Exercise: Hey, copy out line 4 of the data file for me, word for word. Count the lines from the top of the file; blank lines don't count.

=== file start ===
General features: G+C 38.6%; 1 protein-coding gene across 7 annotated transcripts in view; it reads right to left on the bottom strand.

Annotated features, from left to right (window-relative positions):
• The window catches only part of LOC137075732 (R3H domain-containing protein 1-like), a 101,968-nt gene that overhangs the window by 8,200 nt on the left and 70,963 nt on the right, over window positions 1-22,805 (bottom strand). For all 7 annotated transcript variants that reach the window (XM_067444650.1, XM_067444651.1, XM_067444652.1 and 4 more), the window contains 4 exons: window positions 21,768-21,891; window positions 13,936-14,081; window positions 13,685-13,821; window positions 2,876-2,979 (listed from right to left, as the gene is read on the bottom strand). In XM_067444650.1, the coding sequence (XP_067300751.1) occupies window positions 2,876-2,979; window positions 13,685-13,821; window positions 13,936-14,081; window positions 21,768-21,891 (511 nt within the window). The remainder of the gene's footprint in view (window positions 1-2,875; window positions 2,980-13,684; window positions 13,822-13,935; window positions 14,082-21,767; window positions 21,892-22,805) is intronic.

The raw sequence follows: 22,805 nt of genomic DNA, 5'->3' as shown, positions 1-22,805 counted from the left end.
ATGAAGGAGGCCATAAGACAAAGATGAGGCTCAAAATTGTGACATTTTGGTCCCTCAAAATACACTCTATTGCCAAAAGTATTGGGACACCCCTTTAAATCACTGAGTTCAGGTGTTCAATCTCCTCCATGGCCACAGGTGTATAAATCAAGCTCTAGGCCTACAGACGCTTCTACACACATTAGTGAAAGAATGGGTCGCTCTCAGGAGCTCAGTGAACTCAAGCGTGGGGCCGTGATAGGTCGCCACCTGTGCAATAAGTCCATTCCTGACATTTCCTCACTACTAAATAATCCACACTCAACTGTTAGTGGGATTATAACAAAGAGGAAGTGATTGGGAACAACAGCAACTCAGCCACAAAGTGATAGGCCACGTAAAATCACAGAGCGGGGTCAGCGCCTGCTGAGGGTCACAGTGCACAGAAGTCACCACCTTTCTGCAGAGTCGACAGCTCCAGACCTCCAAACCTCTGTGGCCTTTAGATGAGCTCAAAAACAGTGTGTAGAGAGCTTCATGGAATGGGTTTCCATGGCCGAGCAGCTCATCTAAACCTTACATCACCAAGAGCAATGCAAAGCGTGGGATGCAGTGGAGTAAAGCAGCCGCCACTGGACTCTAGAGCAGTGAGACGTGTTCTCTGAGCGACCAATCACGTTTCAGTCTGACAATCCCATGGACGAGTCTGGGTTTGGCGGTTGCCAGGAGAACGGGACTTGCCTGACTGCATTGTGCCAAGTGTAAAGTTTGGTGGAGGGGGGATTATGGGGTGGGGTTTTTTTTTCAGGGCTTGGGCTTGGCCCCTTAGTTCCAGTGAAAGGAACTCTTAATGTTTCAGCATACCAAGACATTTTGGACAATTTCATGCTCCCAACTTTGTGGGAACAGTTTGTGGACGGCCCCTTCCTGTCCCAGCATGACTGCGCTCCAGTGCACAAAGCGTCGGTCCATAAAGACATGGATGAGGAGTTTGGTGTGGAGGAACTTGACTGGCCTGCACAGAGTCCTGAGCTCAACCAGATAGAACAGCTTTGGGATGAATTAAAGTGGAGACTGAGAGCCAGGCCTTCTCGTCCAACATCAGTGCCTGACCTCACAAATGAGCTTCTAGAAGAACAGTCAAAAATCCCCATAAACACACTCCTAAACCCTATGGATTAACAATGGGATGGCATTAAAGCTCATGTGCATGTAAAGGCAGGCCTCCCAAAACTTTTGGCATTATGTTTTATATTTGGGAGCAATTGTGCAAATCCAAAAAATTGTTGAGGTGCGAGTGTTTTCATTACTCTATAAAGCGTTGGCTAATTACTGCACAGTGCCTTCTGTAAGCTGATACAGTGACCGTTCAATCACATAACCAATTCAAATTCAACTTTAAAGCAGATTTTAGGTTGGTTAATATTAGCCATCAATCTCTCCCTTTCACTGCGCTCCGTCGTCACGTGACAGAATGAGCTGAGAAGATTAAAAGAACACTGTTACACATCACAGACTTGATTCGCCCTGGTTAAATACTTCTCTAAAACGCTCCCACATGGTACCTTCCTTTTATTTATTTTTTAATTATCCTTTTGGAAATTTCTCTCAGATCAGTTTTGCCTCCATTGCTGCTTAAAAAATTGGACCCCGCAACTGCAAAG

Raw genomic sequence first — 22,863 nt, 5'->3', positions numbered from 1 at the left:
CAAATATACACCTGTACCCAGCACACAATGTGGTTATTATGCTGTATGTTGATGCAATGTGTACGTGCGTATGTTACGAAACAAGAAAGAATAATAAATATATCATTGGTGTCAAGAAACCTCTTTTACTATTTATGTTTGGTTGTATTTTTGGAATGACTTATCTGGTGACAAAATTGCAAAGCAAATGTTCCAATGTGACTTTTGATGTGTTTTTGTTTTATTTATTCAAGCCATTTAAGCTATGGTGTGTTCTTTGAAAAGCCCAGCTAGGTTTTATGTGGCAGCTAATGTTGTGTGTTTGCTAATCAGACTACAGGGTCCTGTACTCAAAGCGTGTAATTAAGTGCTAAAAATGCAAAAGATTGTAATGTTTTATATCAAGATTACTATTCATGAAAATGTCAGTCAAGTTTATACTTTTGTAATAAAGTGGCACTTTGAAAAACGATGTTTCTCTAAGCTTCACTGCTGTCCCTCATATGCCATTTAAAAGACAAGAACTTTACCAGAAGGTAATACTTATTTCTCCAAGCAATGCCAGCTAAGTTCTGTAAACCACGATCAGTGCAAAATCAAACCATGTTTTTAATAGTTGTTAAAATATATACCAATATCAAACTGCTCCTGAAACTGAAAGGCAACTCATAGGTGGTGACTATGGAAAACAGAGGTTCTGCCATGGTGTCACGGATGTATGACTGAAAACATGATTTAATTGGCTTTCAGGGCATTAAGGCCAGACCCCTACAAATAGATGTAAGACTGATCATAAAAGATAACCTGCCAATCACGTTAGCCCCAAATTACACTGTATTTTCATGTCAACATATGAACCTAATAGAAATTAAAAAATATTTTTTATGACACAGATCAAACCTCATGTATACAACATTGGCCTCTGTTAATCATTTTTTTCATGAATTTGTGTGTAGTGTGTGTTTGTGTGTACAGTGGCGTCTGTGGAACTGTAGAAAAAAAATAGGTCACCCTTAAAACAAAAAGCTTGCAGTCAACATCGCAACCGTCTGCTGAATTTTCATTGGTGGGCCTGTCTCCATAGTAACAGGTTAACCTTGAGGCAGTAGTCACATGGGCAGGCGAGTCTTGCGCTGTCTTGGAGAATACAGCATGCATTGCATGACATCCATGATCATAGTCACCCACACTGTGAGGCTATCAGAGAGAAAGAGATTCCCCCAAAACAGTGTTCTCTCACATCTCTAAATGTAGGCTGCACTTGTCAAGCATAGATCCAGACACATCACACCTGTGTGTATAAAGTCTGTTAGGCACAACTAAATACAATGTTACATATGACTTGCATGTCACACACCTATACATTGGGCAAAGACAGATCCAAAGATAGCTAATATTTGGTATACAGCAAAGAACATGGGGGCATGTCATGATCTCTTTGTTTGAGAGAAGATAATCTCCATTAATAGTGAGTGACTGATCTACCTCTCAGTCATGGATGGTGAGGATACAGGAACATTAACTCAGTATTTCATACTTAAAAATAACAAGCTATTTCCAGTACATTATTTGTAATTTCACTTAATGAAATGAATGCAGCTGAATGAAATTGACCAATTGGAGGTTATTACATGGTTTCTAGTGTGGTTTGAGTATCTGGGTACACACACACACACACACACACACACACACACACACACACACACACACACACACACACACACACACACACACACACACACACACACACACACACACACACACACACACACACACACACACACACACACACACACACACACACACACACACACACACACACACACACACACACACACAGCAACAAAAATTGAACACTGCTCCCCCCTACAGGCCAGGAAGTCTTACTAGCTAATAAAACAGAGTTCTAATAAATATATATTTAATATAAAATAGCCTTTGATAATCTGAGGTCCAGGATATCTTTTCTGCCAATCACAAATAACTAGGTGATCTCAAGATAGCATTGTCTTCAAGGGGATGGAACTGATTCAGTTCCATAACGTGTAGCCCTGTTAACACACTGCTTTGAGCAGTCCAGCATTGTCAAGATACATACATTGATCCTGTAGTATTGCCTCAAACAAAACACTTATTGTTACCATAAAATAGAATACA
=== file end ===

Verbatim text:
The raw sequence follows: 22,805 nt of genomic DNA, 5'->3' as shown, positions 1-22,805 counted from the left end.